Seminar on "Multi-state survival models for disease progression"

Speaker: Dr.Ardo van den Hout (UCL)

Title: Multi-state survival models for disease progression

Time: Wed 17th March 2021 at 13:00

Venue: MS Teams

Abstract: Multi-state models are routinely used in research where change of status over time is of interest. In epidemiology and medical statistics, for example, the models are used to describe health-related processes over time, where status is defined by a disease or a condition. In social statistics and in demography, the models are used to study processes such as region of residence, work history, or marital status.

Part of the talk will be an introduction to continuous-time multi-state survival models. I will discuss longitudinal data requirements, the link with stochastic processes, and maximum likelihood inference. An important distinction is whether or not exact times are observed for transitions between the states. In many applications, we do not have exact times and it is important to take this into account in the statistical analysis.

Two applications will be discussed. (i) For an illness-death process, I will illustrate estimating time spent in states. In ageing research, this can be used to distinguish total residual life expectancies from healthy residual life expectancy. (ii) For cancer progression, I will discuss a model based on data from a two-arm design with a screening group and a control group.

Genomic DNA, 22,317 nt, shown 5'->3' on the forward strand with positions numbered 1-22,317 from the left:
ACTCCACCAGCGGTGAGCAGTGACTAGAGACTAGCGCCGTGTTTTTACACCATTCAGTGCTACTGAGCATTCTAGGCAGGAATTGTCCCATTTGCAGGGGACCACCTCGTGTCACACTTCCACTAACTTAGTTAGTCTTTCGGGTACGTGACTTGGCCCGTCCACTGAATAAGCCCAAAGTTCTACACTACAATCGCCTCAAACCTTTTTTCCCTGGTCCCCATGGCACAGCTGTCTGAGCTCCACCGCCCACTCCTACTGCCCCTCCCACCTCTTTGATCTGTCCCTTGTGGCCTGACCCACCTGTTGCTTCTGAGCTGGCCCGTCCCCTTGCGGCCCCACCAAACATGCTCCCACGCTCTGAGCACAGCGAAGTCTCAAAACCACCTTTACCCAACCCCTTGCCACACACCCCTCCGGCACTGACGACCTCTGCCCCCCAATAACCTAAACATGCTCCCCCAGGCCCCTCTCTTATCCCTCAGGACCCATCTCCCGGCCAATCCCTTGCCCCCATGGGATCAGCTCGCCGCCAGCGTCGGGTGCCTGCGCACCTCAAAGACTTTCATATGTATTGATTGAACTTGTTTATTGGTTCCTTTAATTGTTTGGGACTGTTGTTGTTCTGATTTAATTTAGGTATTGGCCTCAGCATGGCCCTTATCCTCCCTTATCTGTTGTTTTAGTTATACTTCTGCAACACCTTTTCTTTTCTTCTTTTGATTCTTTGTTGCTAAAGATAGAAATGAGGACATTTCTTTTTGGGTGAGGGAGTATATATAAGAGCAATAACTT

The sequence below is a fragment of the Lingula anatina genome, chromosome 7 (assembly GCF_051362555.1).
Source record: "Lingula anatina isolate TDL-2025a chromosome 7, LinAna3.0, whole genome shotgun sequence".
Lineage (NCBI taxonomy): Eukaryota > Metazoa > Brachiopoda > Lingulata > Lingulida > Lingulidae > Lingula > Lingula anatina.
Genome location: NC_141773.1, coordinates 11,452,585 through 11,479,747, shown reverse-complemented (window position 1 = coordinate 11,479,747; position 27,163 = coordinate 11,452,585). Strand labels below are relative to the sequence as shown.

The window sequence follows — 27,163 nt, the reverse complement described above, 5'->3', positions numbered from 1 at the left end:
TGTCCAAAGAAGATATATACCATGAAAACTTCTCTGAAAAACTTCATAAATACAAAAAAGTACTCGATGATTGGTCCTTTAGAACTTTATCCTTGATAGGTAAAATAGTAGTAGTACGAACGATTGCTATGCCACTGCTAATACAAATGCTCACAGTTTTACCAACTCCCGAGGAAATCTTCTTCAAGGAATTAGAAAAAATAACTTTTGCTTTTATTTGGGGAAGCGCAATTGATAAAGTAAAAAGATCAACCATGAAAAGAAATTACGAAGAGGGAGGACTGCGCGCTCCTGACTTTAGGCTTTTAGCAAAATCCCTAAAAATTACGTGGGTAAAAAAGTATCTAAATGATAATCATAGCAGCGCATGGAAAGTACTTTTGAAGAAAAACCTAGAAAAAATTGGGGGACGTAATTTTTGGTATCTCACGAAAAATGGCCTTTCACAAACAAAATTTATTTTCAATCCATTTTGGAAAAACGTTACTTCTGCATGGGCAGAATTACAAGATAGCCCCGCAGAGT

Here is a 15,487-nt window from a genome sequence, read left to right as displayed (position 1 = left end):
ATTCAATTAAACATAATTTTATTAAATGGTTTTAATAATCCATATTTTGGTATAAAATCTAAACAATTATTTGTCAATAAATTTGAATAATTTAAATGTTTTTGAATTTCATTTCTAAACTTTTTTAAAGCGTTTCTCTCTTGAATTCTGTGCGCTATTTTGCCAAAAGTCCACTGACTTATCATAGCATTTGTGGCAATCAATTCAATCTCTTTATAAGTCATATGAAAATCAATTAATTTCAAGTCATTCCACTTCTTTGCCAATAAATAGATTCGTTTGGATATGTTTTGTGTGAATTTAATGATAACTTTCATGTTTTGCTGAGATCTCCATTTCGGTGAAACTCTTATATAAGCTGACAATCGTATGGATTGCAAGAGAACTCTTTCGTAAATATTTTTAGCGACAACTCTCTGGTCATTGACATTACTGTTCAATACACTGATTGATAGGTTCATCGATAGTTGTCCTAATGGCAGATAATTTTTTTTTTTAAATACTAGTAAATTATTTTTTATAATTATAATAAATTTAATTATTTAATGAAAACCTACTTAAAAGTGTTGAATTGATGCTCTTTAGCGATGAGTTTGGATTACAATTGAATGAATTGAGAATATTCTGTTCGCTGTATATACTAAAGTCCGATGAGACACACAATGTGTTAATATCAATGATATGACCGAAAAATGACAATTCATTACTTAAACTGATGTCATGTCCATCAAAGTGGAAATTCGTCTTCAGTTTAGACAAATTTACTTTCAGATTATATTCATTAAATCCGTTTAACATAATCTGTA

Seminar on "An overview of latent class analysis and its application to multimorbidity clustering"

Speaker: Dr. Mizanur Khondoker, UEA

Title: An overview of latent class analysis and its application to multimorbidity clustering

Time: Wed 12nd May 2021 at 13:00

Venue: MS Teams

Abstract: The co-occurrence of two or more health conditions within one person is termed multimorbidity. This poses a substantial burden and challenge on the healthcare system as it may be with poorer health outcomes, more complex clinical management, a higher use of health services and associated cost. Identification of patterns multimorbid conditions is important in multimorbidity research, as the findings facilitate quantifying the effect of multimorbidity on health-related outcomes. This talk will present a model-based clustering method, Latent Class Analysis (LCA), for identifying patterns of multimorbidity. LCA, a special case of a more general structural equation modelling (SEM), will be introduced using combinations of causal diagrams and mathematical notions followed by maximum likelihood estimation and class prediction using maximum posterior probability. An application of the method for identifying multimorbidity patterns will be presented using the UK Biobank community cohort. Application will demonstrate selection of number of clusters using information statistics (AIC and BIC) in a training sample followed by cluster validation using an independent test sample.